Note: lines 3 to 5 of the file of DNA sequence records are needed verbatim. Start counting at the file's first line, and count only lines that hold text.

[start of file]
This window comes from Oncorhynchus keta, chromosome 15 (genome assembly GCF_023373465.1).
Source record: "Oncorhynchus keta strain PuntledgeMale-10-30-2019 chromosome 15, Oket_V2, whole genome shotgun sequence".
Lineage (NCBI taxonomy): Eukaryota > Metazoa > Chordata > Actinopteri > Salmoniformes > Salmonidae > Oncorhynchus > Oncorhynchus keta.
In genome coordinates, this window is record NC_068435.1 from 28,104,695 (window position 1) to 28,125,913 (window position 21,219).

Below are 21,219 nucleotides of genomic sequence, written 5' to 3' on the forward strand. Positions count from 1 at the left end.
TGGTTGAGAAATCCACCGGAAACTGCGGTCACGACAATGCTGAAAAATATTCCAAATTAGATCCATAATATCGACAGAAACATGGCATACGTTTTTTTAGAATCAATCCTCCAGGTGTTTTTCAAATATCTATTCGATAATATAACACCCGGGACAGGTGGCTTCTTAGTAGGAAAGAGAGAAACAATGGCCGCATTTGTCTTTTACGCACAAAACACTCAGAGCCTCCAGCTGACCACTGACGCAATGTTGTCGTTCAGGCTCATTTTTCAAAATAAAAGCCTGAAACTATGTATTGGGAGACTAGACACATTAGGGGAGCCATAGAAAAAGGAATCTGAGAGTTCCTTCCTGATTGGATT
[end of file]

Lineage (NCBI taxonomy): Eukaryota > Metazoa > Chordata > Actinopteri > Salmoniformes > Salmonidae > Oncorhynchus > Oncorhynchus keta.
In genome coordinates, this window is record NC_068435.1 from 28,104,695 (window position 1) to 28,125,913 (window position 21,219).

Below are 21,219 nucleotides of genomic sequence, written 5' to 3' on the forward strand. Positions count from 1 at the left end.